He said the apex court had in 2002 decided the question declining to empower Election Commission (EC) with the power to deregister a political party. The Supreme Court judgement had ruled, “De-registration of a political party is a serious matter as it involves divesting of the party of a statutory status of a registered political party. We are, therefore, of the view that unless there is express power of review conferred upon the Election Commission, the commission has no power to entertain or enquire into the complaint for de-registering a political party for having violated the constitutional provisions.”
There are examples from other lands. Between 1948 and 1991, South Africa’s apartheid government banned more than 1,600 men and women, who endured severe restrictions on movement. They were prohibited from participating in political parties or to publish in newspapers. This was intended to silence their opposition to the government’s apartheid policies and stop their political activities.
Banning political opponents – along with forms of repression such as indefinite detention, imprisonment, torture, and political assassination – were weapons the apartheid government used. Yet the system crumbled.
Leading up to the elections of 2007 in which I contested, I said there was something fundamentally wrong when we subject ourselves to the devious diabolisms perpetrated against our people daily. There is something despicably wrong with a heart that remains impervious to the cries of the people. There is something desperately wrong when we are content to fold our arms hoping for a change, which is the paradigm shift we need. I look forward to that day when election of leaders will be benchmarked by accountability.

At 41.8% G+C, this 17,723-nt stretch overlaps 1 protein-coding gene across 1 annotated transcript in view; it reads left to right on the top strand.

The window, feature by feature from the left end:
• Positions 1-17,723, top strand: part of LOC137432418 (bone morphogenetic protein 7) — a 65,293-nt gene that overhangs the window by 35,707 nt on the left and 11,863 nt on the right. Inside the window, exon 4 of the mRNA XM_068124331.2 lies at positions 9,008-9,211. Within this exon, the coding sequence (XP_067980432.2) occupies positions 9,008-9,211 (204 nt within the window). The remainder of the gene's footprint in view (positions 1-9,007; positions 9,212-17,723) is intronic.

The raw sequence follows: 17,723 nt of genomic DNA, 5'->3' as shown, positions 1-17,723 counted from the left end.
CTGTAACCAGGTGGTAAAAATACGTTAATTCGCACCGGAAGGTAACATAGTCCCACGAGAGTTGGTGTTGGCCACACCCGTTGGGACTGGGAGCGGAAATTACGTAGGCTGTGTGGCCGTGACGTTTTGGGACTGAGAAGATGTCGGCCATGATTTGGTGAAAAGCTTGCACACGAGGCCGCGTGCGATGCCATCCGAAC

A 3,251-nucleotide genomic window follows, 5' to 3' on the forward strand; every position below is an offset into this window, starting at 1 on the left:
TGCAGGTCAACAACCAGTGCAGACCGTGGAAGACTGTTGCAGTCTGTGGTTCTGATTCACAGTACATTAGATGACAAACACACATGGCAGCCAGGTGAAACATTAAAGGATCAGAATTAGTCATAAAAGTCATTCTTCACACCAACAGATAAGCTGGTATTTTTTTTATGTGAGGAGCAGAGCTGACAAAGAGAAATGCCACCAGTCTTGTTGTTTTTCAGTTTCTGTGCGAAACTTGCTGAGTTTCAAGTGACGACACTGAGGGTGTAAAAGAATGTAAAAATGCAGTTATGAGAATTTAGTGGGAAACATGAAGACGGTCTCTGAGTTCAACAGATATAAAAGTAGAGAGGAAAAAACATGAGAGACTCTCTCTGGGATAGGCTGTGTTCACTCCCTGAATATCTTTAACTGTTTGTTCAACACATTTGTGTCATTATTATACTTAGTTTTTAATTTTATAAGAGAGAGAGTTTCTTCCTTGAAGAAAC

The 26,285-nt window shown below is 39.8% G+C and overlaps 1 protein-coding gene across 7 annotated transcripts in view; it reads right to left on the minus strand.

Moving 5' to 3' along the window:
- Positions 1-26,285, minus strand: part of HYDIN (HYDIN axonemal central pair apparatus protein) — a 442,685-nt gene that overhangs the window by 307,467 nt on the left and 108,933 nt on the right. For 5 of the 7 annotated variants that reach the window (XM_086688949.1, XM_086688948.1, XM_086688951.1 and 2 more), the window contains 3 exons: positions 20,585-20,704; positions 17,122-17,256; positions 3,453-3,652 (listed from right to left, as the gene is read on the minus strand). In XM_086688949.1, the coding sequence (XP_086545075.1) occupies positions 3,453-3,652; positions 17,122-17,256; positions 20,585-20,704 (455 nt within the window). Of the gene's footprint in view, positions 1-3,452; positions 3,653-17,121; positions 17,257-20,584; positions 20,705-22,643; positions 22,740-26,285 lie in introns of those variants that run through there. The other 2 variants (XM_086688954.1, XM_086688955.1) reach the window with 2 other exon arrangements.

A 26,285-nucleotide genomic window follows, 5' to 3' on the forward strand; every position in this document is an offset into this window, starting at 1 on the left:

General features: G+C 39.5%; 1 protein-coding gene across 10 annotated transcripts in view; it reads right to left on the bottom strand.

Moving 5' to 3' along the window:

The world waits with bated breath. If Nigeria falls, Africa falls, if Africa falls, then the world fails. The ruling government needs to allow a conducive environment and a level playing field for all parties. It is time the people had the assurance that they have handed their affairs to duly elected people who are not only aware of the problems, but will entrench foundations of faith, responsibility, equality, security, hope and the rule of law. They need to know, by their own experiences, that politicking is not a gang-up by a far removed clique working against the interest of the society, but a working together of the leaders and the people to forge a society where trust and equity are non-negotiable.
History does not support political exclusion anywhere in the world. Nigeria is tethering on the verge of putting itself in history’s bad books with this unholy act called de-registration. Senate President
David Mark must, at this auspicious time, draw the attention of the presidency and chairman of the Constitution Review Committee to Fresh Party’s demands for INEC to respect the rule of law. An extant court judgement exists, which INEC and even the Senate must obey. The rights of Nigerians to freedom of association, which is enshrined in Section 40 of the Constitution of the Federal Republic of Nigeria, 1999, must be respected in due course, if our democracy is to succeed. Nigerians must be able to go to sleep every night and wake up the next morning, knowing that they have not been re-amended out of the Nigerian constitution.
Ochei Akhigbe, former gubernatorial aspirant in Edo State under Fresh Party, wrote from Benin.